Portraits of Thirty-three Swordsmen – 32 Xie Xun’s Concubine

No. 32 Xie Xun’s Concubine: should have just left, why harm others, jealousy is reproachable*.

Xie Qian and his younger brother Xie Xun have always loved each other. During the Jing Kang Incident, Xie Qian was stationed in Hubei province, and became a highly decorated general. Meanwhile, Xie Xun was trapped in the occupied northern territories. His wife had attempted to return to her mother’s home in the south, but was abducted by the defeated army midway. Separated from wife and family, Xie Xun was poor, miserable, and alone. Later, through introduction, he took a concubine who brought a lot of money with her. Only then did Jie Xun’s start having good days in his life again.

Still, Xie Xun missed his wife. One year, during the Chong Yang Festival, he was thinking about his wife, and tears started to stream down his face. Seeing this, the concubine was moved, and decided to help him return south, even saying “if your formal wife is still alive, I would gladly offer half of my dowry to her.” She was extraordinarily capable: planning and arranging every detail of the journey, passing through each checkpoint without incident, and overcoming all manners of obstacles and difficulties on land as well as on water.

Ecstatic upon reuniting with his beloved younger brother, in addition to a new residence, Xie Qian offer Xun four young servant girls. Thinking the concubine would object, Xun initial instinct was to decline. But the concubine advised otherwise: “We really need them right now, and should count ourselves lucky. If you like we could raise them as our children. So why refuse?” Soon however, Jie Xun, being a man still in his physical prime, started to drift away and neglect the concubine, and shift his affection and attention to the new, younger girls.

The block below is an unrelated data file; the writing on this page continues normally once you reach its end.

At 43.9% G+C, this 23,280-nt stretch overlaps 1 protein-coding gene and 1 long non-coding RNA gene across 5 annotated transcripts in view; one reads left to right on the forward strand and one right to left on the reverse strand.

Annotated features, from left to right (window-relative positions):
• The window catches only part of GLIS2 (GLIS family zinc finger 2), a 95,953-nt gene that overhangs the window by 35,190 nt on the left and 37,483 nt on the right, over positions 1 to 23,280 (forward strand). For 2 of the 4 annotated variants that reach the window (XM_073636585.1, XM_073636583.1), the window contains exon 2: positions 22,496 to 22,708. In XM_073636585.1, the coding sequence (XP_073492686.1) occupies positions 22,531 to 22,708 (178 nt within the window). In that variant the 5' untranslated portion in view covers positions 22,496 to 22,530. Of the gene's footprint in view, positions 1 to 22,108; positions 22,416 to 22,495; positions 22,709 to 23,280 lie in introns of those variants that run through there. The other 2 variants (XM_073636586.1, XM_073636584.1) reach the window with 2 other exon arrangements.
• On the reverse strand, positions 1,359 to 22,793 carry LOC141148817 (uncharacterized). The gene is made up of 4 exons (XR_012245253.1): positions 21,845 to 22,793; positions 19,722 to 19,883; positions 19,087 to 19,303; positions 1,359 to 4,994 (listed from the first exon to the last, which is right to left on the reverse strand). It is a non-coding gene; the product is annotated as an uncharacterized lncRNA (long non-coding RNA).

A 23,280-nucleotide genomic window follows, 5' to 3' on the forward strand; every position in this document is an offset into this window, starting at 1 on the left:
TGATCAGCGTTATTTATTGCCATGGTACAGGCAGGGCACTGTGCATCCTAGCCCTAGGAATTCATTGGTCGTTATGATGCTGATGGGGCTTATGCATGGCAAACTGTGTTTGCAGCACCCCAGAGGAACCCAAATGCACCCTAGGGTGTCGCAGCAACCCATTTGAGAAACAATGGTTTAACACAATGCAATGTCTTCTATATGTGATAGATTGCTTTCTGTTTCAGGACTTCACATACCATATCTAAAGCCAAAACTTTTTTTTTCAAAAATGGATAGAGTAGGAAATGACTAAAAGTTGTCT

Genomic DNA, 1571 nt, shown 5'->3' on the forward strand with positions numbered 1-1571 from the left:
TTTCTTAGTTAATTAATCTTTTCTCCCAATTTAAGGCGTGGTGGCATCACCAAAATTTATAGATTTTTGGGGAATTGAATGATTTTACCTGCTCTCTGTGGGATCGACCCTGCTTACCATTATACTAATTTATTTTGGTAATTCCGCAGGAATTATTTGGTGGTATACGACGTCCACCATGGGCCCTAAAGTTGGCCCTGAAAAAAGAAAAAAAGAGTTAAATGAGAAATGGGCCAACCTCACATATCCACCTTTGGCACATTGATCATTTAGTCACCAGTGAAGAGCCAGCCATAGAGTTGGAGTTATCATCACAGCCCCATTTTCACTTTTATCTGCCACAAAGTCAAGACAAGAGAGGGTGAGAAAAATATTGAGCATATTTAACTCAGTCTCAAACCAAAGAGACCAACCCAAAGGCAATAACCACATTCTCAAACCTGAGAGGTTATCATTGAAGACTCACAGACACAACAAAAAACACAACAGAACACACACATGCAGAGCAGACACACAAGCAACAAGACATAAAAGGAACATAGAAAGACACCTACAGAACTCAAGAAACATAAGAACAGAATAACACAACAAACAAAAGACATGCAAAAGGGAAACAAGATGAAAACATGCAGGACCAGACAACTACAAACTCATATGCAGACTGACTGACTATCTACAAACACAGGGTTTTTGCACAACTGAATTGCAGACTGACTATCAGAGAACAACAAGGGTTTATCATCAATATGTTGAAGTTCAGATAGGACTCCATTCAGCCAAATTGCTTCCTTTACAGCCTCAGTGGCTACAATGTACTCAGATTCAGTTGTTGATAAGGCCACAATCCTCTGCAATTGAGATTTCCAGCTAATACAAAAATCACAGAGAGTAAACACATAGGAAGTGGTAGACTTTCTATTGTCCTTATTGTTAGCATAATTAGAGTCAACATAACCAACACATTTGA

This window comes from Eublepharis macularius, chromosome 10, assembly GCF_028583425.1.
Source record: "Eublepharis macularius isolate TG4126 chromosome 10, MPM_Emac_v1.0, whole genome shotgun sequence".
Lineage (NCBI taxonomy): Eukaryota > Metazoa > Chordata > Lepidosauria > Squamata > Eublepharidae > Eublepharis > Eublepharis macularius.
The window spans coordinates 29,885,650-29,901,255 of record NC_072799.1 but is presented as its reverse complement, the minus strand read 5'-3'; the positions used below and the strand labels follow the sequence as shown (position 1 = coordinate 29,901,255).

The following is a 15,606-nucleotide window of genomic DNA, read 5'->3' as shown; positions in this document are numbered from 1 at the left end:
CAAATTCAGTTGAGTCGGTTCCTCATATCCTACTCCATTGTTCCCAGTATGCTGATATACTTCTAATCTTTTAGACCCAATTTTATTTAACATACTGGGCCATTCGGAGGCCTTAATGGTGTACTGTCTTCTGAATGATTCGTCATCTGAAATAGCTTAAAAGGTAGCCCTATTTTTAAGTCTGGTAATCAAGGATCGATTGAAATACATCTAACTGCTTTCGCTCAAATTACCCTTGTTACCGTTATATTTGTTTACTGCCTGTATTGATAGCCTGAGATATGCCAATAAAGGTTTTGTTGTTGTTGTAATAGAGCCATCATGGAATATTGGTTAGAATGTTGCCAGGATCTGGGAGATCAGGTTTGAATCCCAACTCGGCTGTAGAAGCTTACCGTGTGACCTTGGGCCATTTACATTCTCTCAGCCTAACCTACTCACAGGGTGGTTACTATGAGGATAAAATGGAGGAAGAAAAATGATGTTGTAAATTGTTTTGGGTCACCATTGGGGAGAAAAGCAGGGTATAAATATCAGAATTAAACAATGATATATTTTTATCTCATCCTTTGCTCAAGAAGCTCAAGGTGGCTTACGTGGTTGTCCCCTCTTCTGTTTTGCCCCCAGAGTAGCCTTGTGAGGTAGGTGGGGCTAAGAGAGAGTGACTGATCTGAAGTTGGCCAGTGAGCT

One day, while drinking with the concubine, they started arguing. The concubine accused him “when you were stranded in the north, you didn’t know where your next meal would come from. If not for me, most likely you would’ve been starved to death by now. But as soon as fortunes changed, you forgot all about past kindness and righteous conduct, such is not the behavior of a real man!” Xie Xun, shouting back, started to punch the concubine. The concubine just sneered, neither saying anything nor doing anything to physically defend herself. Meanwhile, Jie Xun continued with his angry tirade and wild punches. Then suddenly, the concubine stood up, all the lamps went out at the same moment, an oppressive chill struck the bodies of all who stood around. The four servant girls, terrified, all fell helplessly to the floor.

A long time passed before someone dared to light the candles. They can see Xie Xun’s body on the ground, separated from his head. The concubine is gone without a trace.

General Xie Qian, shocked by the report of his brother’s sudden death, immediately sent 3,000 of his elite troops after the concubine. They found nothing.

Notes and commentary
* Ren Xong’s attitude is typical of his time, that in a situation like this, the discarded woman should just leave. In a society where polygamy was the norm, jealousy was deemed a vice unbecoming of a good women.


解潛与其弟洵,素相友愛。建炎、靖康之際,潛積軍功,帥湖南。洵獨陷北境。其妻歸母家,又為潰兵所惊。數年后,為間關得歸。見潛,相持悲慟,潛置酒勞苦,而語之曰:“吾弟雖不幸流落。而兄幸蒙國恩,握兵權。每与虜及群盜戰,奏功于朝,必為弟審名籍中,已至正使,誥命皆在此。”即畀之。洵再拜謝過望,因言: “頃自汴都過河朔,孤單羈困,或見怜,為娶婦,奩裝丰厚,不暇深詳其出處。正無以為活,殊用自慰。偶以重陽日把盞,起故妻之思,不覺墮淚。婦惻然曰:“君豈非欲本朝乎?茲事易辦也。經旬日來告曰:“川陸之計已具,惟命是從。我亦俱行。倘君夫人固存,自當家嫁而分囊橐之半;万一捐館,當為偕老。”遂登途,水宿山行,防閑營護,皆此婦力也。今在舟中,未敢輒參謁。”潘嗟异,途命車招迎。見其眉宇秀茹,言詞明慧,益加敬重。


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